Regarding themes and techniques, a while back I became interested in the divine feminine, deities from all over the world. I listened to a lot of podcasts and read books about this theme and became fascinated by the symbolism behind every deity, the part she represents that’s within us all, not just in women. The paintings all represent a different deity that I felt particularly inspired by during the time I made the painting. The technique has always been to paint as realistically as I can. In a way, this is how I try to understand life, by observing it from up close.
What is your most favorite part of the creative process? Least favorite part of the creative process?
My favorite part is the part where the canvas is blank when I only made a sketch, and the final result is still a promise, a fantasy. When I don’t actually know if the painting is going to be good, but I can feel it in my gut that it will. I love it when I know that this process needs time and all I can do is create, there’s no need for impatience, the painting takes the time it needs.
The part that I least enjoy is the part where I have to finish it, accept it the way it is because it’s never truly ‘done’. I could go on forever. And, maybe this sounds strange, I don’t like the part of showing it for the first time, which is on social media most of the time. It’s not that I’m afraid of negative feedback or whatsoever, I’m okay with that, it’s more like I just gave birth and have to leave my baby to strangers. But the funny thing is, as soon as I start working on a new piece, I don’t feel that anymore with the previous painting. It’s like I keep replacing babies, only loving the newborn. Wow, this sounds so bad, hahaha.
What was the most challenging piece in this exhibition, and why?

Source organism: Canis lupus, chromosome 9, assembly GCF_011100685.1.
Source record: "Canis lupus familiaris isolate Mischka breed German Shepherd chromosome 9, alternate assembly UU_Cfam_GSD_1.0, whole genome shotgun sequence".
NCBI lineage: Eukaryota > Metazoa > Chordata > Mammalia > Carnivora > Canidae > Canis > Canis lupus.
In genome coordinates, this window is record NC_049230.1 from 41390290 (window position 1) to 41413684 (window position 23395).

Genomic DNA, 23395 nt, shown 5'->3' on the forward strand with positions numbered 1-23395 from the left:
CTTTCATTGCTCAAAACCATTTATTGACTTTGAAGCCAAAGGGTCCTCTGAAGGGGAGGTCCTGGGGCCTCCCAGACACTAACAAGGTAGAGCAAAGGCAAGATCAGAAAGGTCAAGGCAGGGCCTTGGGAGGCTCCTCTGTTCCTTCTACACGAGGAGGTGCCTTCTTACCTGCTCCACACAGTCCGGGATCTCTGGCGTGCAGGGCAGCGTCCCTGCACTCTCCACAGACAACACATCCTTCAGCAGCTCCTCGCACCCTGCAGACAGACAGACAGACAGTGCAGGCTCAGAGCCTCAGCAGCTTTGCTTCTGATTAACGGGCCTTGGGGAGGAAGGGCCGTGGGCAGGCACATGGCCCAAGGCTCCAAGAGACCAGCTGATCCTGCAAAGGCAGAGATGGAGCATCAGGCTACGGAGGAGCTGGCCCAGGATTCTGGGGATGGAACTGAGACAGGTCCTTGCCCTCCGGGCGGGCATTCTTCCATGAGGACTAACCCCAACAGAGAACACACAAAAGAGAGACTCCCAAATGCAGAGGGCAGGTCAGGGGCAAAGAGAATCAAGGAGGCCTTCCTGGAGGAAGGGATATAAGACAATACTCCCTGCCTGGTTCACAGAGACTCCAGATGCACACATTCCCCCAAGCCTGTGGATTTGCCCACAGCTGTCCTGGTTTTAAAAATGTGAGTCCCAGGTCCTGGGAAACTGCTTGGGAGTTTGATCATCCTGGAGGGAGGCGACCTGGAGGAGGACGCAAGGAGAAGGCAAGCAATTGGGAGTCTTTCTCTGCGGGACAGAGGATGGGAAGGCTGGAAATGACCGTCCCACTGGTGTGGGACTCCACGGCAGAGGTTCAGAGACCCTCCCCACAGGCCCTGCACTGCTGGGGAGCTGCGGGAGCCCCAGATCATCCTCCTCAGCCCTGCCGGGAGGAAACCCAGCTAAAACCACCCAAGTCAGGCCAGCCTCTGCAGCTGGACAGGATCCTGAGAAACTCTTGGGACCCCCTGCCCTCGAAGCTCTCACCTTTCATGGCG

That must be Medusa, and I think it shows why. All the different shades of black in the background, the lack of light in the braids, the piercing eyes that I wanted to be looking right through you… All of this made it the most difficult piece I created in a long time. It was one of the first I started working on for the show, and the last one I finished. It’s one of my favorites from the series though, maybe because of all the energy that went into it and how rewarding it felt when I finally stood back and saw that I accomplished what I was going for. There’s no need to put up a mask for Medusa, she looks right at you and knows your true you. I don’t feel judged by her though, she doesn’t scare me. That’s the sad part about the myth, she wasn’t always like this, she is actually a sad brokenhearted lady, a beautiful and sweet one, trapped in her own myth. So, the painting is not meant to be scary, it’s meant to bewitch you in a way, makes you feel seen on a deeper level than a fellow human could.
How do you go about sourcing models for your works? Do you know the look you’re searching for ahead of time, or do the models inspire the pieces?